Imagine if Christians had been on the forefront of protecting our earth, if they actually viewed the world as God’s creation, and the animals as God’s animals, and the plants as God’s plants, and land as God’s land. What if the American Church spent millions of dollars fighting to preserve nature instead of investing in divisive culture wars and political lobbying campaigns? What if Christians were viewed as protectors of creation, shielding millions of acres of land, restoring polluted areas, and protecting animals from cruelty and exploitation?

Unfortunately, Earth Day is rarely celebrated within mainstream Christianity beyond a Sunday sermon, and environmentalism is often frowned upon by evangelical leaders instead of championed. Here are the main reasons Christians have rejected caring for our environment.

Newest Front in 'Christmas Wars:' Billboards

A billboard bearing a positive message about atheism has been vandalized — again.

A billboard posted in Chico, Calif., that originally read “Don’t believe in God? Join the club” was defaced on Dec. 12, less than a week after it appeared, with vandals removing the word “don’t.” 

The billboard was one of 12 purchased this month by a local chapter of the United Coalition of Reason (UnitedCoR),  a national organization that works to unite small, local groups of atheists and other freethinkers.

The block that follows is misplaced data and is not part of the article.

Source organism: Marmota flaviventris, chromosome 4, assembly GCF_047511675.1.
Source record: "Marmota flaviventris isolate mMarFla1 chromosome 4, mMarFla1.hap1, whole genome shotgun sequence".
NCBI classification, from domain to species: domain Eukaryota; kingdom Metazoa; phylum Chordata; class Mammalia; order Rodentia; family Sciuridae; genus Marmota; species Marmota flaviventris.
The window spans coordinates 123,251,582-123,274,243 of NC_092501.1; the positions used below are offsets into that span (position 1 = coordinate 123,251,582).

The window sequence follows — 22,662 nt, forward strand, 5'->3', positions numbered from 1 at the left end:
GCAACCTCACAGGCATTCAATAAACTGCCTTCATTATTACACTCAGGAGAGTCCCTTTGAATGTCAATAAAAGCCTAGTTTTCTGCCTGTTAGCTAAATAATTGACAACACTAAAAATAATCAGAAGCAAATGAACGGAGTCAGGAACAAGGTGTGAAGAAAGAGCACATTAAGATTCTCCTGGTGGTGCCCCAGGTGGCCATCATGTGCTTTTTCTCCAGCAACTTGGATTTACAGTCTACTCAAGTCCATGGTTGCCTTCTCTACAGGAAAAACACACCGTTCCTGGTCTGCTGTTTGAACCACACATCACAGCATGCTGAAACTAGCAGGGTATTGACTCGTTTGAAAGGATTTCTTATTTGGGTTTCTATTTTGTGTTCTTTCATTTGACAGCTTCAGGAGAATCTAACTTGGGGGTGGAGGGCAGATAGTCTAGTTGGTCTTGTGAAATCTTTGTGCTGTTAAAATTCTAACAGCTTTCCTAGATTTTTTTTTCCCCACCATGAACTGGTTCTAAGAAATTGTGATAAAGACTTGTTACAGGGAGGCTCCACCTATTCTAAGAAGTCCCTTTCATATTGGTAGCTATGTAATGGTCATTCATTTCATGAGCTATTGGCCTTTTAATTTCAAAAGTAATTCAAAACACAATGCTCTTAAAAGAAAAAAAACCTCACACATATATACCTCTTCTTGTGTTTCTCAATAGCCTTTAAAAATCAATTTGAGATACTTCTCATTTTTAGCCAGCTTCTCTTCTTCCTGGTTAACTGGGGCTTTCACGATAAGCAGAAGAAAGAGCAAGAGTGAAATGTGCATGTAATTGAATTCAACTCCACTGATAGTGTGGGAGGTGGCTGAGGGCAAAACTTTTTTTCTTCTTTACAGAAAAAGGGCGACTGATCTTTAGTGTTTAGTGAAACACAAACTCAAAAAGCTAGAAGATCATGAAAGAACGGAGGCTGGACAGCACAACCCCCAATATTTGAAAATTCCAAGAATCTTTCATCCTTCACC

They are the latest in a long line of billboards erected by atheist groups to draw ire, both locally and nationally. Every national freethought organization that has purchased billboards or bus advertisements in the last five years has reported some form of vandalism or protest.

If the billboards attract negative attention, criticism, and vandalism, why do atheists — a group that polls repeatedly rank among the least-liked group in America — buy them? Are they worth the money and the ill will they cost the groups that buy them?

Kenyan Churches Claim Herbs Threaten HIV/AIDS Patients

NAIROBI, Kenya -- Church leaders are pressing the Kenyan government to scientifically test herbal medicines that are used by millions to manage and treat diseases, saying the nontraditional therapies could be putting patients' health at risk.